Airline Travel and COVID-19: Subject to Change
For business travelers, constant change is the message for airline travel during the COVID-19 pandemic. Flight rescheduling and cancellations, questions as to the ability to receive a refund, the inability to reach a destination due to local restrictions, and shifts in business priorities result in continual disruptions. It is difficult to predict the “new normal” for anything related to airline travel.
Airlines for America (A4A), the industry trade organization representing the leading U.S. airlines, has been working with its members to develop and enforce new policies. Changes abound in requirements, cleanliness, food offerings, and service centers all across a traveler’s journey. However, major airlines seem to be coalescing around a few main points for the summer travel season.
Get Ready to Wear a Mask for Airline Travel
Much of the US is still grappling with the concept of mask wearing. Some governmental units require masks, while others do not. Major airlines recently took the proactive approach of requiring masks for entry onto a plane. Additionally, many major airports also require masks in terminals, security and gate boarding areas, and around areas such as car rentals, trams, buses, and trains.
American requires customers to wear a face covering while on board aircraft and at the gate. Customers will receive notices and reminders of the policy at the airport and during the flight. Customers who do not comply will not be able to board a plane, and may be denied future travel with the airline.
- Some passengers are exempt from the face covering requirement
- Policy does not apply while customers are eating or drinking
Delta requires all customers to wear a face mask or appropriate face covering. Face coverings will be required starting in the check-in lobby. This requirement will carry across all Delta touchpoints. As a result, face masks are required at Delta Sky Clubs, boarding gate areas, jet bridges, and on board the aircraft. Delta is adding digital notifications, signage, and announcements starting before customers leave home and all during their airline travel with Delta. Delta will refuse to allow flyers without masks to board flights, and will add them to a “no-fly list.”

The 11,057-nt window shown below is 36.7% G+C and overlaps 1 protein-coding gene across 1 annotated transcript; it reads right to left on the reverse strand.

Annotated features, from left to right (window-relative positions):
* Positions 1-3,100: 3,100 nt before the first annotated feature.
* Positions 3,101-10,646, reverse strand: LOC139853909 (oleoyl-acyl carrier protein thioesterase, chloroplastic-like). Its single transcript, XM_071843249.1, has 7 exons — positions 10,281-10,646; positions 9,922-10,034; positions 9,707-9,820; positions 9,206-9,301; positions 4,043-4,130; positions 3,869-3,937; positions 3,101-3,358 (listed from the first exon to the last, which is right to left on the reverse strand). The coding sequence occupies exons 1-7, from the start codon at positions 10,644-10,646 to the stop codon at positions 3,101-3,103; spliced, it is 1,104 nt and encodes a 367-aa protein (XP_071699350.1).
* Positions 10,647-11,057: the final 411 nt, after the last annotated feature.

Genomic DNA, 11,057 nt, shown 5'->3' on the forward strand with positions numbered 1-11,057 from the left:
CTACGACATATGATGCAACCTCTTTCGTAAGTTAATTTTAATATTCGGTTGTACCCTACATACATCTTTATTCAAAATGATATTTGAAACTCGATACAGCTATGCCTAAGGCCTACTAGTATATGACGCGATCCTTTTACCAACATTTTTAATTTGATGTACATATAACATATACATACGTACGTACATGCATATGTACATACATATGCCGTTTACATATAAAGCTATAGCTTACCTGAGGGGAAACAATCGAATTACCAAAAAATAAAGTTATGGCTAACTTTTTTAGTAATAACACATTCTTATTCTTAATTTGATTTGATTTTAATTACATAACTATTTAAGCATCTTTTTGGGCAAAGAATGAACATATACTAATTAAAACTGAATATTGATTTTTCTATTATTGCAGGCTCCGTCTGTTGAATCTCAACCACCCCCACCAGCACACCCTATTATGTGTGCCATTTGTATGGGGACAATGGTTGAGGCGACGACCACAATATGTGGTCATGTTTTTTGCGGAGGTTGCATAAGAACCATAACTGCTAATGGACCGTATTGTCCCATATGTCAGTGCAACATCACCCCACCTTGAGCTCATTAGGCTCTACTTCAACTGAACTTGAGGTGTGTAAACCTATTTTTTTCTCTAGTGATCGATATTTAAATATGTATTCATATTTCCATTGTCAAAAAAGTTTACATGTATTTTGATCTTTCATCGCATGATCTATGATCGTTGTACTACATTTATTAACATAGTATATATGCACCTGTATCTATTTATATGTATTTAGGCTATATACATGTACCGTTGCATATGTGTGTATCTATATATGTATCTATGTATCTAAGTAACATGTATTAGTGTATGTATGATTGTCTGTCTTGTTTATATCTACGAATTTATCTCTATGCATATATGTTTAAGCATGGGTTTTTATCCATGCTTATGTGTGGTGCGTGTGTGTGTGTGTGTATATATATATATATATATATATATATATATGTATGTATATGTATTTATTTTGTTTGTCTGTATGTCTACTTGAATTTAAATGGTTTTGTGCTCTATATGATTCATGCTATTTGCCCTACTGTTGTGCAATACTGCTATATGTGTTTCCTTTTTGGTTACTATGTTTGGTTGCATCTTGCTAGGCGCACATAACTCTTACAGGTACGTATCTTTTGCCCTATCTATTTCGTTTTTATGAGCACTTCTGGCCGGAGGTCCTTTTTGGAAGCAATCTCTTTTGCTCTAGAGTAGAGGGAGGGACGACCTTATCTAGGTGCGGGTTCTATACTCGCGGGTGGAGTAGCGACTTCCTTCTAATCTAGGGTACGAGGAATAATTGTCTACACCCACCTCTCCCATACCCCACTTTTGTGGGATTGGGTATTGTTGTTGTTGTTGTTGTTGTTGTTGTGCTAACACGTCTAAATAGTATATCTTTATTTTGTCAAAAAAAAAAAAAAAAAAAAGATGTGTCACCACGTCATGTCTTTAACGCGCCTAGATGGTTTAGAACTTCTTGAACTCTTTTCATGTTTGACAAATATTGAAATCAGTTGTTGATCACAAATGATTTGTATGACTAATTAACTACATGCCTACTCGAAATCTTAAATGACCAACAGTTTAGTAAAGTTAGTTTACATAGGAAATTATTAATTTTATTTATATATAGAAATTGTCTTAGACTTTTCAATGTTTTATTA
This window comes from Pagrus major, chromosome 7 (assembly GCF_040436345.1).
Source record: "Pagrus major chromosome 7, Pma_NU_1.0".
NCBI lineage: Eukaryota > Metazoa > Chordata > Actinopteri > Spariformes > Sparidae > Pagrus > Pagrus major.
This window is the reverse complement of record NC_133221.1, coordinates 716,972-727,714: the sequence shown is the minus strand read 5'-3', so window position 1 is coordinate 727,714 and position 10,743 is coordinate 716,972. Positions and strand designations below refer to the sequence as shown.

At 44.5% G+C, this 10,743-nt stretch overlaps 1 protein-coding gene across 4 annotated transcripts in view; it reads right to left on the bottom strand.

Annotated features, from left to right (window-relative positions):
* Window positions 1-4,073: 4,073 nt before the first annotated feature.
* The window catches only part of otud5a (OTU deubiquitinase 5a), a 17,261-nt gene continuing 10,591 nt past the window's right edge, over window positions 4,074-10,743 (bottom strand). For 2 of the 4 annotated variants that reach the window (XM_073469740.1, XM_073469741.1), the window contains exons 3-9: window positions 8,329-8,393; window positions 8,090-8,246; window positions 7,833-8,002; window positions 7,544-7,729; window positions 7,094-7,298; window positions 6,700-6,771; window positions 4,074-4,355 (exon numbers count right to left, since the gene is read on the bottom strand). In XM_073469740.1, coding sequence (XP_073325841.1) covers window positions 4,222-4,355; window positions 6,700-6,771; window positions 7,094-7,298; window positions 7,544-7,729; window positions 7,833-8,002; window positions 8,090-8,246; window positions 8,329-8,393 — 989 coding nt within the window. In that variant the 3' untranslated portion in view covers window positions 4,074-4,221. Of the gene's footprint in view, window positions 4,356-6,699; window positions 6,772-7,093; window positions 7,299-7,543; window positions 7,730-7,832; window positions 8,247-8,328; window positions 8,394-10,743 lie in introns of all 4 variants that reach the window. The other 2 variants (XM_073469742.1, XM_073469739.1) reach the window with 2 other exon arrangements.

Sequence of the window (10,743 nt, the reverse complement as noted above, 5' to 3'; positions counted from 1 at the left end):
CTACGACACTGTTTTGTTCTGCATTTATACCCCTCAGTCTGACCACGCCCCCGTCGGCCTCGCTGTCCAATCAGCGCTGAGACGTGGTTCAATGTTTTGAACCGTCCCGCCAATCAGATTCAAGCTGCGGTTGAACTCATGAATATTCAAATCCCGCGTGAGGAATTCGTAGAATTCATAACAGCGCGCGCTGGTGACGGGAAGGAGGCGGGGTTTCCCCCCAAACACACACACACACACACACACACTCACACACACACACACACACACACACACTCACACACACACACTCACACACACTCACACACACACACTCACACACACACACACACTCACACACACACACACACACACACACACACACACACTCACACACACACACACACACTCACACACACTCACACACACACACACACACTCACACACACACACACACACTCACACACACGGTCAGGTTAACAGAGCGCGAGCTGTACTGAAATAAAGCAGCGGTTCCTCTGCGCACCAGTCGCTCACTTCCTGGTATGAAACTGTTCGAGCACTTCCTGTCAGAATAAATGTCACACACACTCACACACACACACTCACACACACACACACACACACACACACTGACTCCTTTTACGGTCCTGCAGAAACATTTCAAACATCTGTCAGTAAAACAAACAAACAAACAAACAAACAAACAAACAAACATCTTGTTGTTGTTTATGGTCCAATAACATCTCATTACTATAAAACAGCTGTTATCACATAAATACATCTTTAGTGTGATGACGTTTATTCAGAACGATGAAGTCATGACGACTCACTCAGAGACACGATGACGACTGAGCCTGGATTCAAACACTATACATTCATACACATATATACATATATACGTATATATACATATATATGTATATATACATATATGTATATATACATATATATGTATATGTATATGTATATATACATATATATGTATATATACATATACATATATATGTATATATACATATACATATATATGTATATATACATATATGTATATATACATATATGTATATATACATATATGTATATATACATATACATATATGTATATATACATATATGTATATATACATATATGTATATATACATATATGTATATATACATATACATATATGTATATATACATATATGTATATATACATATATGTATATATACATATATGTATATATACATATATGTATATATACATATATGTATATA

- People unable to keep a face covering in place, including children
- During meal service
United requires all passengers to wear a face covering onboard its flights. Passengers who do not comply will be placed on an internal travel restriction list. Customers on this list will lose their travel privileges on United for a period of time. The duration of time will be determined pending a comprehensive incident review.
- Individuals who have a medical condition or a disability that prevents them from wearing a face covering
- Those who cannot put on or remove a face covering themselves
- Small children
- When eating or drinking
You May (or May Not) Notice Safety Barriers During Airline Travel
Similar to various shields and barriers you might see at salad bars, the grocery store, or perhaps visiting a teller at a bank, you may notice new safety barriers in place. Often made of plexiglass, these clear shields provide a barrier between people in those places where social distancing may be difficult. Plexiglass is both sturdy and translucent. Therefore, plexiglass may appear as clear as glass and is often designed to blend into its setting. Ideally, the barriers will offer safety without comprising visibility.